- April 3, Navaratri with Yogi Matsyendranath Maharaj, Australia, Queensland
- March 17, 2020. Purifiying Pranayama With Yogi Matsyendra Nath
- November 2019, Tantra Workshop Series in Argentina
- Workshop in Gualeguaychu
- 17-18 November 2018, Yogi Matsyendranath in Źarate (Argentina)
- 15-16 November 2018, Yogi Matsyendranath visit to Uruguay
- 12 Nov 2018, Lecture at USAL (Salvador University)
- 10-11 November 2018, Workshops in Quilmes and La Plata (Argentina)
- 8 November 2018, Open conference in Necochea (Argentina)
- 2,3,4 November 2018 - Participating in XVI Retreat International of Yoga and Meditation
- Programme in Québec (Canada) 13-16 June
- Melbourne Book Launch
- 4-years Summer Program
- Biography of a Russian Yogi
- November 2017, Visit of Yogi Matsyendranath to Argentina
- Satsangs of Yogi Matsyendranatha Maharaj in Berlin
- Seminars and trainings in June-July 2015 (France)
- Diwali festival on October 23
- Kali Jayanti 16 October
- Interfaith teaching and meditation
The word antaḥkaraṇa (antaḥkaraṇ in Hindi) is consist of two: antar (inner, internal) and karaṇa (the means or instrument by which an action is effected). In Indian philosophy, antaḥkaraṇ is the unity of mental abilities, which are different, on one hand, from spiritual principle, on the other hand – from 10 indriyas.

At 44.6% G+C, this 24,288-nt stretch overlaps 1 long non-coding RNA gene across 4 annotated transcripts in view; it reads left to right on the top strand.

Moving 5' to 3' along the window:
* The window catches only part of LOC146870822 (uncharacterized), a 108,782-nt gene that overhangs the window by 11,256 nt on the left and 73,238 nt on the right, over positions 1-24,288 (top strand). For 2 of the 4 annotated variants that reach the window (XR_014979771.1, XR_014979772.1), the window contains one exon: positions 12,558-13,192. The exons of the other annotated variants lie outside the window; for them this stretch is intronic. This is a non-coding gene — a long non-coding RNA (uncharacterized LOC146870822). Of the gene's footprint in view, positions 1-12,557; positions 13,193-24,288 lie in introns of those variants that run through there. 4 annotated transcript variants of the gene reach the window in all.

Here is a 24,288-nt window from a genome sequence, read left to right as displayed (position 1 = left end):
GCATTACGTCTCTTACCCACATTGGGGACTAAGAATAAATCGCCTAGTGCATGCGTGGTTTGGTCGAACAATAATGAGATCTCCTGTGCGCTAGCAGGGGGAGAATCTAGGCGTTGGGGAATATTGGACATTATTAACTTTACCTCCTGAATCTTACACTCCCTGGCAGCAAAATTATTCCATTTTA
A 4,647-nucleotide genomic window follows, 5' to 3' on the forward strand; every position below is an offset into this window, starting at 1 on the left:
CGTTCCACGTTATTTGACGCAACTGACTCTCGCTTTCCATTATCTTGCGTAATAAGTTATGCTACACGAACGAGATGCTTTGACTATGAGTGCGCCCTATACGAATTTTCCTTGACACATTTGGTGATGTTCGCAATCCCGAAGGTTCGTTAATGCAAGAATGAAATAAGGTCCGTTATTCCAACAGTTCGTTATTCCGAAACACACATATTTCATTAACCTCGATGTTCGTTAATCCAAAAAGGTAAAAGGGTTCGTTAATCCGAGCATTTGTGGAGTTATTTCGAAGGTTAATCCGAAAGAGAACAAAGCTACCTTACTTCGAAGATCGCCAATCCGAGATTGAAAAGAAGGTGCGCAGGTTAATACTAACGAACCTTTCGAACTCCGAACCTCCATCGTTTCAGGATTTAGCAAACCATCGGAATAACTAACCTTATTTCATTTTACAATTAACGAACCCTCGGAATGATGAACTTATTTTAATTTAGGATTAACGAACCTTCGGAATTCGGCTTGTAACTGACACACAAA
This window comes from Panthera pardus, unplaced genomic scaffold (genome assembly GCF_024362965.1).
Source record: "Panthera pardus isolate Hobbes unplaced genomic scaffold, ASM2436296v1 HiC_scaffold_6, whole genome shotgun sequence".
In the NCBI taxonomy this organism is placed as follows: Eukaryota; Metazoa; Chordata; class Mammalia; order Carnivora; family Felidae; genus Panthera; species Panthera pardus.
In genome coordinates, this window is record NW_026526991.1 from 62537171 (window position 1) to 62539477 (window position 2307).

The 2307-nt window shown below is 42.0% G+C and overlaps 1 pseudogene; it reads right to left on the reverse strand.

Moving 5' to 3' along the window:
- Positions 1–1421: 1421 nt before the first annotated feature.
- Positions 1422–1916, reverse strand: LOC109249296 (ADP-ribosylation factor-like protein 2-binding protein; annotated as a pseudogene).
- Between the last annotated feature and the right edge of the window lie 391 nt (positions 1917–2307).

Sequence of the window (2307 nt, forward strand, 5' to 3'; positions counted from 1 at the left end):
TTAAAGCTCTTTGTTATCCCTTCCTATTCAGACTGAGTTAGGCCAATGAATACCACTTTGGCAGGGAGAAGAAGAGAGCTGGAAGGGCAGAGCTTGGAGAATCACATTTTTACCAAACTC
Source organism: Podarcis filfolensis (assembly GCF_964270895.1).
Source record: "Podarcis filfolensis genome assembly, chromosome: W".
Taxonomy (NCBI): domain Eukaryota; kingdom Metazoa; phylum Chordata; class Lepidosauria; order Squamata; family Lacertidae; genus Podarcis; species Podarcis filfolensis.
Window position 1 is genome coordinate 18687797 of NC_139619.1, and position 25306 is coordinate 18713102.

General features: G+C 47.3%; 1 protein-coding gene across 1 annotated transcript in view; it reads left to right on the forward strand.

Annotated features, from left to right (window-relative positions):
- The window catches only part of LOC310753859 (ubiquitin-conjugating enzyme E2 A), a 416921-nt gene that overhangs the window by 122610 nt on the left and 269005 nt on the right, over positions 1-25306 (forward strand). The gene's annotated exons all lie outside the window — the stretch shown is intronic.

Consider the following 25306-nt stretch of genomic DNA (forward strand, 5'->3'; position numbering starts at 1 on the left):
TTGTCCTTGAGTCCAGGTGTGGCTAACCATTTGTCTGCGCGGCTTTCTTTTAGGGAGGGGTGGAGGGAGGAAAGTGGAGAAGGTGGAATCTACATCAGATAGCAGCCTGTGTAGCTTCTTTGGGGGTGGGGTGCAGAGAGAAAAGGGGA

According to Sankhya-karika, antaḥkaraṇ, in contrast to indriyas, which act only in the present tense, deals with objects of all three times. The indriyas themselves constitute object of antaḥkaraṇ and relate to it like doors with guards. Indriyas prepare cognitive material for antaḥkaraṇ, which it transmits (while manas and ahamkara are "subordinate" to buddhi) to Purusha (vv. 33, 35–36).
In Vedanta, antaḥkaraṇ includes, in addition to the three named principles, also chitta.
According to Shankara's “Tattvabodha”, it is the antaḥkaraṇ that is the “seat” of ignorance – avidya (v. 38). Antaḥkaraṇ itself also receives different localization: in Shankara's text, manas corresponds to throat, buddhi – to mouth, ahamkara – to heart, and chitta – to navel. Sureshvara, disciple of Shankara, places the entire antahkaran in the heart.
In Nath philosophy, antaḥkaraṇ includes five elements: manas, buddhi, ahamkara, chitta and chaitanya. Their properties and functions are listed by Gorakshanath in Siddha-siddhanta Paddhati. Antaḥkaraṇ is defined as sukshma-sharira of the individual soul, i.e. individualized spiritual self-manifestation of Supreme Spirit, Shiva.
For cognition of what antaḥkaraṇ is, it is necessary to get some spiritual experience, because it is not possible to cognize antahkaran with the help of mind, because mind (manas) itself is a part of antaḥkaraṇ system.
Antaḥkaraṇ is the link between spiritual and physical worlds, and is a tool for a higher spiritual experience for which one requires spiritual development.